In the midst of that, there was an opportunity to help the Air Force understand how much more capability we could create in terms of information flow to support mission areas.
Wynne dubbed that effort “transparency” because we were exposing data and exposing information and making it all available. The way we do that is not by giving speeches but by working closely with our acquisition teams on how they buy products and how our enterprise architecture works.
We started down that path for new systems. At the same time, legacy applications can benefit from this because exposing information through a standard server drives down the cost of annual sustainment dramatically. That transparency can work in terms of new capability by allowing real collaboration to occur between a fighter squadron at Base X and an air operations center that’s doing the planning.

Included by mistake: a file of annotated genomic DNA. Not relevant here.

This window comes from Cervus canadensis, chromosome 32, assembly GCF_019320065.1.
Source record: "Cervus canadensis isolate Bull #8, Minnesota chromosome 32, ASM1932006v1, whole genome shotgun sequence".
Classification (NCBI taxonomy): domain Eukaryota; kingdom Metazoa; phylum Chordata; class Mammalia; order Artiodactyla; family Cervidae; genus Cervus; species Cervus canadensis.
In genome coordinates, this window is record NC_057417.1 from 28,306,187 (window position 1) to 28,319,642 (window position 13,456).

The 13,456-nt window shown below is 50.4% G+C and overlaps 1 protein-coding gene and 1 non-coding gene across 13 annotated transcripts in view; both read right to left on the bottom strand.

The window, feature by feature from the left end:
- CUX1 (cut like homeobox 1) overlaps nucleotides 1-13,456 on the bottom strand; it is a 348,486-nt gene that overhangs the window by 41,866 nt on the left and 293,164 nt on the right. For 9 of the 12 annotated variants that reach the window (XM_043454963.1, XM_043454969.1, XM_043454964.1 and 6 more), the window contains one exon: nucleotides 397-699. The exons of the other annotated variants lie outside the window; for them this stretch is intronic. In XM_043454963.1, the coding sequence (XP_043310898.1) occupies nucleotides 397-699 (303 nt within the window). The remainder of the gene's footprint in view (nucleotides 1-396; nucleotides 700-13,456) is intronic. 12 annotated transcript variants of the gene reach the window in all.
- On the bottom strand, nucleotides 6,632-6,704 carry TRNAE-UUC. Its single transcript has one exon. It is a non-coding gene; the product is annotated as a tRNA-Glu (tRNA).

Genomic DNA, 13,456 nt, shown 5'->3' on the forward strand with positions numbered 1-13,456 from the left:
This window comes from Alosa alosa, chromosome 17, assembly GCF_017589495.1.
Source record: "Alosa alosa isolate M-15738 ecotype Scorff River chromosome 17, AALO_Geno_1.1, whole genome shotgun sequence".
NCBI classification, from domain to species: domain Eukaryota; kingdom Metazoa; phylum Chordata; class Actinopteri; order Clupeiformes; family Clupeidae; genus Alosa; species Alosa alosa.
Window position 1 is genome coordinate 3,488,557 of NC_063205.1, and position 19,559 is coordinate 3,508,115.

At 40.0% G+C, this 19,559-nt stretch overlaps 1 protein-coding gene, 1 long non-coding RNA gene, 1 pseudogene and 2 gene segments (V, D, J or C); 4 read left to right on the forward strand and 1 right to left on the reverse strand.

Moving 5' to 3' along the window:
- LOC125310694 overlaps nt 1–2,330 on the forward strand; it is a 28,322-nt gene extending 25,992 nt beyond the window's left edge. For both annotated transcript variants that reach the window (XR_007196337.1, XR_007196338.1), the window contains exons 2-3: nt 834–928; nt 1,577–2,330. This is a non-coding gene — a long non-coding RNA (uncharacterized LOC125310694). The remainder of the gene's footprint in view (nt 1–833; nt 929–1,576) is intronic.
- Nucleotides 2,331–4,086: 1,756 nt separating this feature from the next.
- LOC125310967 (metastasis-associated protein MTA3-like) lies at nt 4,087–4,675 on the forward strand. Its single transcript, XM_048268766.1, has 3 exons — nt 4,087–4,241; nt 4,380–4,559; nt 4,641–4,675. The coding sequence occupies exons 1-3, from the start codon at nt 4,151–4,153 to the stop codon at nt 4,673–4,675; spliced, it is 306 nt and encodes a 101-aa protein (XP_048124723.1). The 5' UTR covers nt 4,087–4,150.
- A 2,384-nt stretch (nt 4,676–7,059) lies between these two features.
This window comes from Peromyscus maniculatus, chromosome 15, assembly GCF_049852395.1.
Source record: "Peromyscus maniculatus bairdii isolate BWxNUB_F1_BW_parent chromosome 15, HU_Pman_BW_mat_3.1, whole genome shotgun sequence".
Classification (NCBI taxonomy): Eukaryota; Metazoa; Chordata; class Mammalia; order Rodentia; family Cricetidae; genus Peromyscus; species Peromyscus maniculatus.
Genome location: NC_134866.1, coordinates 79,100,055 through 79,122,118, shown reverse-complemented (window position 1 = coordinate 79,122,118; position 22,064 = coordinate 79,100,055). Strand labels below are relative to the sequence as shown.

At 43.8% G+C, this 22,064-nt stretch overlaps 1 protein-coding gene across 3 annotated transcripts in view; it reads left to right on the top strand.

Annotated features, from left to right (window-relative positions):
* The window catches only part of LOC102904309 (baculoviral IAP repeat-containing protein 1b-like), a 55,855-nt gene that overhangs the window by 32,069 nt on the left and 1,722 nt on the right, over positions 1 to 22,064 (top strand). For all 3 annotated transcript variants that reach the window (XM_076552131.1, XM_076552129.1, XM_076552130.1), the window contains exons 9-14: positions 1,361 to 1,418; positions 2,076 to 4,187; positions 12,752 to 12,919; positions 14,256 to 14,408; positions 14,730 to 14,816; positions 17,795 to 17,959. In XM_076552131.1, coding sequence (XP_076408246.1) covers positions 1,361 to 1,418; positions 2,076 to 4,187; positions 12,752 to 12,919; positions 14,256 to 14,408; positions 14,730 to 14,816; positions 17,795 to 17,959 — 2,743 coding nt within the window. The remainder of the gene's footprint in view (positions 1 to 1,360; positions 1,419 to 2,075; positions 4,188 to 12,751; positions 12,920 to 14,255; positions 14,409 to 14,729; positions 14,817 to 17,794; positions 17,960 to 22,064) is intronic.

They can collaborate in real time without having to rely on a client/server environment. That’s one of those things that you’ll see us roll out here in the near term.
So the Air Mobility Command and the air control center at Scott Air Force Base can be a virtual real-time partner with the coalition air operations center at Al Udeid, [an air base in Qatar,] so that the work for air mobility doesn’t have to be redone at Al Udeid. You can leverage each other’s capabilities. That gets into the technology pieces.
The other things that I was really pleased with was our ability to engage with allies and engage with sister services. It has been a lot of fun and a personal satisfaction to work with many of our key allies. It spans the Pacific Rim, much of Europe, certainly all of North and South America, where we’ve gone out and had face-to-face talks with men and women from those air forces so we can learn and share with them.
DS: Do you feel those links between those partner nations and armed forces have been improved in the past few years because of the use of IT?